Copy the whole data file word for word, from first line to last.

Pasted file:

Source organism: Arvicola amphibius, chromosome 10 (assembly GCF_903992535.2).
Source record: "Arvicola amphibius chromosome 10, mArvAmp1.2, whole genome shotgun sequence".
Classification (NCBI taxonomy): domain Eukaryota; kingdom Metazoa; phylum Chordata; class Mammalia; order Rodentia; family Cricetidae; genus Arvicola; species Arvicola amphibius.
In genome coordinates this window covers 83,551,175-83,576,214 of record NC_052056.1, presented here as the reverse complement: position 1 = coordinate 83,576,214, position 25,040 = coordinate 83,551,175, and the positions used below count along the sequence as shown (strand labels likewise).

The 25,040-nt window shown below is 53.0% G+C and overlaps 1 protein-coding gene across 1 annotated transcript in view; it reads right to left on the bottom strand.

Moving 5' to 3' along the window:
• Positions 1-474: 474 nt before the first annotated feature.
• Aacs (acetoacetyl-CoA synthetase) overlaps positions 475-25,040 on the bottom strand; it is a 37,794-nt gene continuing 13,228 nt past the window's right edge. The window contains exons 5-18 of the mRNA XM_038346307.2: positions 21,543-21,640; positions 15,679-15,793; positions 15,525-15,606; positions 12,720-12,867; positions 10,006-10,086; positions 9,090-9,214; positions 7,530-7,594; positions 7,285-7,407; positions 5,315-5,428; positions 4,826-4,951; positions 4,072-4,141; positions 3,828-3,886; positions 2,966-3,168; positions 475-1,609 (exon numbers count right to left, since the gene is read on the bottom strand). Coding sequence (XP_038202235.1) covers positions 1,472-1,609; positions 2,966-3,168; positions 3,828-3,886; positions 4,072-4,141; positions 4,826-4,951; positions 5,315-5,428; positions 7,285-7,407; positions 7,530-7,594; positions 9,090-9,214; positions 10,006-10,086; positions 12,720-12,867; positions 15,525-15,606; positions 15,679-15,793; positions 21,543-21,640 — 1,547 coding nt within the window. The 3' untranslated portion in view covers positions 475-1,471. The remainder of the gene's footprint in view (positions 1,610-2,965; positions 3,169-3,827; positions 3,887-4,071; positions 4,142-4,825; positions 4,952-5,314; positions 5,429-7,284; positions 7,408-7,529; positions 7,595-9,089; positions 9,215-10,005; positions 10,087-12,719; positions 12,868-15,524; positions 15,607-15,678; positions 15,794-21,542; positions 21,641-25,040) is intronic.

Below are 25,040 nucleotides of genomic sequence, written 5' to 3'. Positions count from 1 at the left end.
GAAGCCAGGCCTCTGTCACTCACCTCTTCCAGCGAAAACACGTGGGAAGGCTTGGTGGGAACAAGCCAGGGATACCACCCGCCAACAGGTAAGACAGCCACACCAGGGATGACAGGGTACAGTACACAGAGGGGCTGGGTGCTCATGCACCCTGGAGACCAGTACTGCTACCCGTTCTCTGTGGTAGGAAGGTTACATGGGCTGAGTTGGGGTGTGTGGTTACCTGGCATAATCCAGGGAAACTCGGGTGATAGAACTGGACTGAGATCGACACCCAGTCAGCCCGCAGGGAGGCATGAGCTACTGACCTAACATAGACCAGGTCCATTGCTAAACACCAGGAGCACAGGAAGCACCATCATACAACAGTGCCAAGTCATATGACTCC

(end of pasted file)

Source organism: Arvicola amphibius, chromosome 10 (assembly GCF_903992535.2).
Source record: "Arvicola amphibius chromosome 10, mArvAmp1.2, whole genome shotgun sequence".
Classification (NCBI taxonomy): domain Eukaryota; kingdom Metazoa; phylum Chordata; class Mammalia; order Rodentia; family Cricetidae; genus Arvicola; species Arvicola amphibius.
In genome coordinates this window covers 83,551,175-83,576,214 of record NC_052056.1, presented here as the reverse complement: position 1 = coordinate 83,576,214, position 25,040 = coordinate 83,551,175, and the positions used below count along the sequence as shown (strand labels likewise).

The 25,040-nt window shown below is 53.0% G+C and overlaps 1 protein-coding gene across 1 annotated transcript in view; it reads right to left on the bottom strand.

Moving 5' to 3' along the window:
• Positions 1-474: 474 nt before the first annotated feature.
• Aacs (acetoacetyl-CoA synthetase) overlaps positions 475-25,040 on the bottom strand; it is a 37,794-nt gene continuing 13,228 nt past the window's right edge. The window contains exons 5-18 of the mRNA XM_038346307.2: positions 21,543-21,640; positions 15,679-15,793; positions 15,525-15,606; positions 12,720-12,867; positions 10,006-10,086; positions 9,090-9,214; positions 7,530-7,594; positions 7,285-7,407; positions 5,315-5,428; positions 4,826-4,951; positions 4,072-4,141; positions 3,828-3,886; positions 2,966-3,168; positions 475-1,609 (exon numbers count right to left, since the gene is read on the bottom strand). Coding sequence (XP_038202235.1) covers positions 1,472-1,609; positions 2,966-3,168; positions 3,828-3,886; positions 4,072-4,141; positions 4,826-4,951; positions 5,315-5,428; positions 7,285-7,407; positions 7,530-7,594; positions 9,090-9,214; positions 10,006-10,086; positions 12,720-12,867; positions 15,525-15,606; positions 15,679-15,793; positions 21,543-21,640 — 1,547 coding nt within the window. The 3' untranslated portion in view covers positions 475-1,471. The remainder of the gene's footprint in view (positions 1,610-2,965; positions 3,169-3,827; positions 3,887-4,071; positions 4,142-4,825; positions 4,952-5,314; positions 5,429-7,284; positions 7,408-7,529; positions 7,595-9,089; positions 9,215-10,005; positions 10,087-12,719; positions 12,868-15,524; positions 15,607-15,678; positions 15,794-21,542; positions 21,641-25,040) is intronic.

Below are 25,040 nucleotides of genomic sequence, written 5' to 3'. Positions count from 1 at the left end.
GAAGCCAGGCCTCTGTCACTCACCTCTTCCAGCGAAAACACGTGGGAAGGCTTGGTGGGAACAAGCCAGGGATACCACCCGCCAACAGGTAAGACAGCCACACCAGGGATGACAGGGTACAGTACACAGAGGGGCTGGGTGCTCATGCACCCTGGAGACCAGTACTGCTACCCGTTCTCTGTGGTAGGAAGGTTACATGGGCTGAGTTGGGGTGTGTGGTTACCTGGCATAATCCAGGGAAACTCGGGTGATAGAACTGGACTGAGATCGACACCCAGTCAGCCCGCAGGGAGGCATGAGCTACTGACCTAACATAGACCAGGTCCATTGCTAAACACCAGGAGCACAGGAAGCACCATCATACAACAGTGCCAAGTCATATGACTCC